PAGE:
Dairy farmers recently gathered at Mor-Dale Farms, in Myersville, PA, to learn about automation: calf feeders, feed pushers, robotic milking systems and more. Part One discussed the use of automatic calf feeders as presented at the workshop “Automation and the Dairy Industry,” organized by Dr. Charles Garner, DVM.
Automatic feeding robots
Once calves mature, automation can still play a role in their daily feeding. Even in barns where humans — not robots — milk the cows, equipment, such as an automatic feed pusher, can simplify farm chores while helping to insure the cows consume the maximum dry matter intake, and are eating more of their daily rations.
Dan Shreiner, a Lely representative, introduced the next big thing in automatic feeding equipment: the Lely Vector. The Vector drives through the barn, scans the feed available at the bunk, and returns to the “feed kitchen” to load, mix, and deliver any required rations back to the bunk.
The “feed kitchen” is where the farmer stores the ingredients needed for the rations. The Vector combines the proper ingredients, in the correct amounts, mixes them and serves them. It also pushes feed back up to the bunk as it travels the barn. The farmer will have to load the kitchen two or three times per week, depending on weather, how fast the feed is consumed, and the size of the storage area.
The Vector can also coordinate with tower silos, and turn on and off the silo controls. It is “self-learning,” to avoid over-filling. When used with a tower silo, it reduces feeding labor 100 percent, Shreiner said.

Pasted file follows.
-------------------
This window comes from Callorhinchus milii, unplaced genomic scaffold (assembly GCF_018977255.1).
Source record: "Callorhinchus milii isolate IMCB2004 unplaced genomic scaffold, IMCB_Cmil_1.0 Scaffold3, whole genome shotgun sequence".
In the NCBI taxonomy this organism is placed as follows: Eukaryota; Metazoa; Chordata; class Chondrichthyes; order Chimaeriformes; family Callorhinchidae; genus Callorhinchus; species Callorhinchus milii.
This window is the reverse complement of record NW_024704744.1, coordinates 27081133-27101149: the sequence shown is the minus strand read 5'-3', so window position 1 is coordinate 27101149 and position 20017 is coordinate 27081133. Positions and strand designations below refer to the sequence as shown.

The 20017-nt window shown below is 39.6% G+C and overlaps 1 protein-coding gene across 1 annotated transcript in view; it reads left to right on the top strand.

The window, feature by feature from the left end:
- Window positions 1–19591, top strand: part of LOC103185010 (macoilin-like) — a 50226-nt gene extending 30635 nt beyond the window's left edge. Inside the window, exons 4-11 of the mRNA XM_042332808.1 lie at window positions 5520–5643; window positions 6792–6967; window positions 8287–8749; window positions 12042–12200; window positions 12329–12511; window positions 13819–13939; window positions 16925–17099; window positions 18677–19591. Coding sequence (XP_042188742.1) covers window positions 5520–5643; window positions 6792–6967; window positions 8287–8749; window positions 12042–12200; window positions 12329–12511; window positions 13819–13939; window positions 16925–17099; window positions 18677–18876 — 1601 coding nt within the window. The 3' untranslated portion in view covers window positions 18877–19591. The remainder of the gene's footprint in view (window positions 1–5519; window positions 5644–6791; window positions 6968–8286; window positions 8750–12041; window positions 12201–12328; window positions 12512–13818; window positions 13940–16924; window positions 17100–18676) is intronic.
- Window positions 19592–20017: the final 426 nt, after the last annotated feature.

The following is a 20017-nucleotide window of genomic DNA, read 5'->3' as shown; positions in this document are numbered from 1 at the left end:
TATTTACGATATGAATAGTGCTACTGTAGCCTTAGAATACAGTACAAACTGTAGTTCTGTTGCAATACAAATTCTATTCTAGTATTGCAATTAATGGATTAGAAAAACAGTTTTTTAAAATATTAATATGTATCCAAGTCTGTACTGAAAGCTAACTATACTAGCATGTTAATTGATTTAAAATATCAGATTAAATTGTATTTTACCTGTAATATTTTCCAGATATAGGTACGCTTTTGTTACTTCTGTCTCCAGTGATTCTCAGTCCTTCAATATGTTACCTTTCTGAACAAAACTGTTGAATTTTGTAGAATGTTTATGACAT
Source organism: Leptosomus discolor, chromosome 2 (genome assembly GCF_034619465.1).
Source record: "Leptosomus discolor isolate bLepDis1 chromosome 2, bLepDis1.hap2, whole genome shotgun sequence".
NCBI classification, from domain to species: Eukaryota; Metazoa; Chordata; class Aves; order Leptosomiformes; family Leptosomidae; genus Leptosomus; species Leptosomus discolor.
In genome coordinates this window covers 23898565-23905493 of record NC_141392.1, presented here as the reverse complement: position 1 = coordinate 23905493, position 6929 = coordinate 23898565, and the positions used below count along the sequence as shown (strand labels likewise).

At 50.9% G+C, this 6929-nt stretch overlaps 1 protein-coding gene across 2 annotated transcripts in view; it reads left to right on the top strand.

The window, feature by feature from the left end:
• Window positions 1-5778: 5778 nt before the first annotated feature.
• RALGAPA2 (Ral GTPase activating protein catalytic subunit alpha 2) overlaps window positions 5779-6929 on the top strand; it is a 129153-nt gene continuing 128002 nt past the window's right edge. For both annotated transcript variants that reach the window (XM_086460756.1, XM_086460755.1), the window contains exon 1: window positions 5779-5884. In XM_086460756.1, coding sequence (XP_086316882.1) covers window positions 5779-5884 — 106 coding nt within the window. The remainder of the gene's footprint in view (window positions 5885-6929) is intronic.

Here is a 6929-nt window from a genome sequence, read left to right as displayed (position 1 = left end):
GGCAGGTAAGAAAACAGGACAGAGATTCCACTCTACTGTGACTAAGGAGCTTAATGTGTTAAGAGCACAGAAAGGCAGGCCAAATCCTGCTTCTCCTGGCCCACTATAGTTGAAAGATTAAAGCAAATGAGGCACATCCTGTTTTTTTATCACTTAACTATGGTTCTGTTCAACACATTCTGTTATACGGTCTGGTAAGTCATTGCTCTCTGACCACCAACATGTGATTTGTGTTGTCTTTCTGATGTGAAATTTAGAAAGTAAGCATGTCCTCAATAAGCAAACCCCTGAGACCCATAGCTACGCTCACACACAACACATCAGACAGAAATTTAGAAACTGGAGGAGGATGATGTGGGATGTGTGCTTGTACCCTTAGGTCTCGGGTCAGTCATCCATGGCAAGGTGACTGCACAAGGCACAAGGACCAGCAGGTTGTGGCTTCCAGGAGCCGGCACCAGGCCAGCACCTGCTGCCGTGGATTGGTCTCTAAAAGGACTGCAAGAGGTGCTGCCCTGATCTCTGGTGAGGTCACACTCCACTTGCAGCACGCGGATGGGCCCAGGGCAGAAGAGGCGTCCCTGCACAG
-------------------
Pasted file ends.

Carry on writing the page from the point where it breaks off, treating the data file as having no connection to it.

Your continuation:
The Vector “feeds only as cows need it,” so fresh feed is always available, increasing DMI. It can be programmed with a variety of rations, and “as long as the ration for that pen is entered in the computer, it will mix and deliver feed,” he said, allowing different groups of animals to be fed precise rations with the Vector system. Mixing times and loading sequences can be changed to “get the best possible ration.”
Cows naturally want to eat at will. With the Vector, they know that the feed is regularly replenished, so there is no competition at the bunk.
“Auto-feeding is still in its early stages,” and is “evolving,” Shreiner said. There are approximately two-dozen Canadian farms using the system, and 250 worldwide, with the first ones just appearing in the United States.
Robotic milking systems
Another way to automate the dairy is via robotic milking systems. Designed to milk cows, and free the farmer from the clock, robotic milking systems rely on providing some portion of the ration to entice cows to come to the machine for milking. Some barns are set up in a “free flow” system, where the cows can wander from stall to bunk to robot unimpeded. In these systems, more of the ration is typically fed through the robot.
This PMR – or partial mixed ration – fed by the robot during milking, is adjusted to meet each cow’s individual needs. In a guided-flow system, the cows have to go to the robot in order to get fed, or go to the bunk in order to get to the robot. This type of system can allow less of the PMR to be fed at the robot.
While robotic milking systems allow cows to milk 24 hours/day, without a farmer present, “you can’t just plug the machine in and walk away,” Lewis Horning, a Pennsylvania dairy farmer, who has a single robot for his 50 head herd, said.